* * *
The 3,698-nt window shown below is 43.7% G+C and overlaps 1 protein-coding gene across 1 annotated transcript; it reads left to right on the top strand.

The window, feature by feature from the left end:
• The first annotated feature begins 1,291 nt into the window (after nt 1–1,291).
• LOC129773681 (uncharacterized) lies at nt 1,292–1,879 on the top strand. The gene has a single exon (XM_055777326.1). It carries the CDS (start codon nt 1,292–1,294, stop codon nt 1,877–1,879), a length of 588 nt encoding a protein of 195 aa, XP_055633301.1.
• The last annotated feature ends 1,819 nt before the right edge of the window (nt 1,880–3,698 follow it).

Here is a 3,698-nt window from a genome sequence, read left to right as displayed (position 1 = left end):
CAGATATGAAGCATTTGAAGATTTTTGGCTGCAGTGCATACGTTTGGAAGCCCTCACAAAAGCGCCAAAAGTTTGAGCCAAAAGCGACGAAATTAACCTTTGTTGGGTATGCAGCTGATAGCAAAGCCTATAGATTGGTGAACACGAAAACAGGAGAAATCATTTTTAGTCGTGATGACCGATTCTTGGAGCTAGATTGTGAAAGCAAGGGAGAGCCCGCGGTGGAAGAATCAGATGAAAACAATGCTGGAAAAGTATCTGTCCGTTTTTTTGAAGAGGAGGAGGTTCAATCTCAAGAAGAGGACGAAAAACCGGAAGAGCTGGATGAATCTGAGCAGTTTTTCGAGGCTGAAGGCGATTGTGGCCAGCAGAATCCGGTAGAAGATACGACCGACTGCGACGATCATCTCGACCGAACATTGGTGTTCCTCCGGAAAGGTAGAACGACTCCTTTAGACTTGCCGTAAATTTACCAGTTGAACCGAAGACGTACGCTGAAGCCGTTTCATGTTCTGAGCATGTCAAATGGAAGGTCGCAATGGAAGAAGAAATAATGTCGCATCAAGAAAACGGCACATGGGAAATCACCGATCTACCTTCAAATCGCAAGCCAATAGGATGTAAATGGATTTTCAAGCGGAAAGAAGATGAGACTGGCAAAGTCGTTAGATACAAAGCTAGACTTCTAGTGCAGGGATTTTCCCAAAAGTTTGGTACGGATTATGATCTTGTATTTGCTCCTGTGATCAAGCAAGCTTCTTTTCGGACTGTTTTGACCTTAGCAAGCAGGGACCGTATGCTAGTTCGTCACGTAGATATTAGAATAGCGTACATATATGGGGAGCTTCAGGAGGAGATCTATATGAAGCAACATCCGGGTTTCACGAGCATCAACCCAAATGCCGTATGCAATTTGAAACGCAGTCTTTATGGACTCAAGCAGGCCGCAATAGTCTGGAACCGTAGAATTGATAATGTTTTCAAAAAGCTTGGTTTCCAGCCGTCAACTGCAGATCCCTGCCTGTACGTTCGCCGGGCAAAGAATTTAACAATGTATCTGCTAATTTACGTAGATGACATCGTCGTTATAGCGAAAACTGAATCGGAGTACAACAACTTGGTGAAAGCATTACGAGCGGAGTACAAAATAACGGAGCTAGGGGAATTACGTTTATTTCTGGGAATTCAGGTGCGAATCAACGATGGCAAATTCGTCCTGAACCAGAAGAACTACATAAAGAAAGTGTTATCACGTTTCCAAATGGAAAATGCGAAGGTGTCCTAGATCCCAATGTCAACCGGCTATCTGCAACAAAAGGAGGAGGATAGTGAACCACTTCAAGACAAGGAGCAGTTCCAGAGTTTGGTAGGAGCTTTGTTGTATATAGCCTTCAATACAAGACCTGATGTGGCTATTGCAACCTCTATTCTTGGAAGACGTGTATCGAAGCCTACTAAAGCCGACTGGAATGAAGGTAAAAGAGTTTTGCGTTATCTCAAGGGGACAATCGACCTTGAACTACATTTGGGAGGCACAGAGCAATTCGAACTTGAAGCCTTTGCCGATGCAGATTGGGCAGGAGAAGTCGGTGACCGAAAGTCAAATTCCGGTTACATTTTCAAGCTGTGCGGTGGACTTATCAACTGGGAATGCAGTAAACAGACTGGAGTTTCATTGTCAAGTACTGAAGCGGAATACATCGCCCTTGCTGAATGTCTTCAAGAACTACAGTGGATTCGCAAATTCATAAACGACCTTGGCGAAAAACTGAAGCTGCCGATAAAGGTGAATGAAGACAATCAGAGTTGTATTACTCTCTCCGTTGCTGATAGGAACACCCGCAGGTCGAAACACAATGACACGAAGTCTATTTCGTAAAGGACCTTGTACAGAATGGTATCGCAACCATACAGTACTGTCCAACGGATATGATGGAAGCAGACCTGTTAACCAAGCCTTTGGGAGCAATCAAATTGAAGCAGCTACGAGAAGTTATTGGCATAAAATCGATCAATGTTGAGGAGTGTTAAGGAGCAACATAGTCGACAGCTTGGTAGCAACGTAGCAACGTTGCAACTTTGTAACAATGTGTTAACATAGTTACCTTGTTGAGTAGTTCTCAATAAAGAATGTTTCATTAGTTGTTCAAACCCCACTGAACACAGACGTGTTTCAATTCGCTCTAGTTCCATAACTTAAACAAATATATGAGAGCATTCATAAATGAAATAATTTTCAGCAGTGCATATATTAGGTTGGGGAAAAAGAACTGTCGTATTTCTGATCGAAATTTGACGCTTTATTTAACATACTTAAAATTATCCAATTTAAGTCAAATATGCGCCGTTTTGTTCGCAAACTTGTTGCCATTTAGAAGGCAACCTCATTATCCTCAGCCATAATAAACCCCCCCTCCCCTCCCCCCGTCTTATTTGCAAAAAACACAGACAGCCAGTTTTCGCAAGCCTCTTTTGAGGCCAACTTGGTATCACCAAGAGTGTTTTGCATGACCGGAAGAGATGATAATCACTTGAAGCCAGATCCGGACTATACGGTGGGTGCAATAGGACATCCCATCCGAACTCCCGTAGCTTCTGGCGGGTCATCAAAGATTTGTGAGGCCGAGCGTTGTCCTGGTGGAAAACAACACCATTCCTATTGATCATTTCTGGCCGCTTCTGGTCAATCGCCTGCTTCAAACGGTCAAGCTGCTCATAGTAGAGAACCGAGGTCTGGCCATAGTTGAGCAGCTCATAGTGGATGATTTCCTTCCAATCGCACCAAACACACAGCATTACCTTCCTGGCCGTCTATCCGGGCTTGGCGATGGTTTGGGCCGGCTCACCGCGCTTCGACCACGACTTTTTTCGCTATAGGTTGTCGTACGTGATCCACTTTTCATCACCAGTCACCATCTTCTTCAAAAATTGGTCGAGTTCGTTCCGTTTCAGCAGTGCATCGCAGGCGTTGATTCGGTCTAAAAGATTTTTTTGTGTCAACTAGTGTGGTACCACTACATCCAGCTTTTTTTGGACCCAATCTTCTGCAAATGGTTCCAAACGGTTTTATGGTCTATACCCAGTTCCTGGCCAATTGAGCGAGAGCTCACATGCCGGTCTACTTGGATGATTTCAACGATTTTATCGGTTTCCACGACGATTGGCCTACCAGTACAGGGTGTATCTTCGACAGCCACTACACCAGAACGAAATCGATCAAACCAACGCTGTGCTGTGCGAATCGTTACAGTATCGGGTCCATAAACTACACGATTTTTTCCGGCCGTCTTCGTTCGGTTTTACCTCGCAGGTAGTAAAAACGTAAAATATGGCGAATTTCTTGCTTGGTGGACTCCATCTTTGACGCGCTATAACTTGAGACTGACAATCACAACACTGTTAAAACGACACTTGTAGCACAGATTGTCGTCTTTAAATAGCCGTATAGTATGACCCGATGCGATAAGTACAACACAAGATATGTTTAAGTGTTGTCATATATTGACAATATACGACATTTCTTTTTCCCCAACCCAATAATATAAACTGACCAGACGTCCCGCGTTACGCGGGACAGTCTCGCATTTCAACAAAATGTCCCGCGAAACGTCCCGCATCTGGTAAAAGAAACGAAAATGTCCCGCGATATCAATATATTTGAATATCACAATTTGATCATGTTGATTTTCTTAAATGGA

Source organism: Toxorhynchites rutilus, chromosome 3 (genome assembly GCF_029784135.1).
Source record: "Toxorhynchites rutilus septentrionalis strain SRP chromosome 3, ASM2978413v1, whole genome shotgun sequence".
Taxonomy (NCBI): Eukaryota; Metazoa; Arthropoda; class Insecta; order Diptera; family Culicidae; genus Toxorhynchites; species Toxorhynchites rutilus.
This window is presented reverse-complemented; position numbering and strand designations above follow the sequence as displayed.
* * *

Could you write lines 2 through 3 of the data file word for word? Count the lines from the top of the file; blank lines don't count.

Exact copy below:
The window, feature by feature from the left end:
• The first annotated feature begins 1,291 nt into the window (after nt 1–1,291).